Martin Luther University of Halle-Wittenberg
Dalck and Rose Feith Family Fellowship

Research Topic

Translating Citizenship: Jews and Ottoman Law in the Nineteenth Century


Tamir Karkason is a historian of the Mediterranean Jews between the eighteenth and twentieth century, with an emphasis on the Ottoman Jews and their Ladino (Judeo-Spanish) culture. His current project examines the dynamics between law and society in the Ottoman reform era, when Jews and other non-Muslims were rapidly integrating into Ottoman society and politics.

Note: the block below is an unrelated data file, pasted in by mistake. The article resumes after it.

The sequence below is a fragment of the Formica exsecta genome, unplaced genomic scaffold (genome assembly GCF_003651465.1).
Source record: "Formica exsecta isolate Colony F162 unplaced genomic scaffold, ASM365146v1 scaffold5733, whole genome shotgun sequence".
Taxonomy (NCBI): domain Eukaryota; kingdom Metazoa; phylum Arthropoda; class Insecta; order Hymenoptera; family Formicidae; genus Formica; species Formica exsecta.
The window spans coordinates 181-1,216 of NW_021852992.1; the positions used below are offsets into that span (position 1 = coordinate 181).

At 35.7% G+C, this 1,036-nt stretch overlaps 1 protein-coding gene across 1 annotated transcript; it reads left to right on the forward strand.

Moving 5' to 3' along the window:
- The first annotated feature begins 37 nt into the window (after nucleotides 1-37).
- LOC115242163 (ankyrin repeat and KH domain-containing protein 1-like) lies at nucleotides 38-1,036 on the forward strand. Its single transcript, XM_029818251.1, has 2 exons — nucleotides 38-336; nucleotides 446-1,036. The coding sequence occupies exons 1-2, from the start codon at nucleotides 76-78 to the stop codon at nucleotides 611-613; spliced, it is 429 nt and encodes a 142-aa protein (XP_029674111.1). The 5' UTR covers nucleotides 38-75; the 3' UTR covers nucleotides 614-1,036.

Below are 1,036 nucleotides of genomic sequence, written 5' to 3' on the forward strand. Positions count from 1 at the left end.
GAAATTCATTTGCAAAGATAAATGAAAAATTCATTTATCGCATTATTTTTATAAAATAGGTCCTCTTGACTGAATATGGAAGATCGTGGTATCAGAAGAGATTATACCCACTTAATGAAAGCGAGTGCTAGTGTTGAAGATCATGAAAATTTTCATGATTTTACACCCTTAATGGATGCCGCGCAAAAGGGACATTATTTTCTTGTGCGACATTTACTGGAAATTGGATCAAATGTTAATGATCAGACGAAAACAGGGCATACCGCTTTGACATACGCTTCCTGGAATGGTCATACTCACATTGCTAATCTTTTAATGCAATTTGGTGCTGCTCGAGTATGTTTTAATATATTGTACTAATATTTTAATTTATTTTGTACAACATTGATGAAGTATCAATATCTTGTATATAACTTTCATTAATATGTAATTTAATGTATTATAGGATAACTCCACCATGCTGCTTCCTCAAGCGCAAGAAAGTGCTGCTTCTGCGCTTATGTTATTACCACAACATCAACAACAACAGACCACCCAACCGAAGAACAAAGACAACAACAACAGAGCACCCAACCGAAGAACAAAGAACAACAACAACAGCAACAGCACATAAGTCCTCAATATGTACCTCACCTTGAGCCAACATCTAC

Karkason received his PhD in Jewish History and Contemporary Jewry from the Hebrew University of Jerusalem. He has previously held fellowships at Indiana University (Bloomington), Ben Gurion University of the Negev, Bar-Ilan University, and the Hebrew University of Jerusalem.

Selected publications

  • Home and Away: The Ottoman Jewish Enlightenment in the Nineteenth Century (Ben-Zvi Institute Press, forthcoming)
  • “The Buffer Zone: Ottoman Maskilim and their Austro-Hungarian Counterparts – A Case Study,” Quest: Issues in Contemporary Jewish History 17 (2020)



Studying law between the eighteenth and twenty-first centuries, an age of transition from a world of empires to the modern age of the nation-state and international law.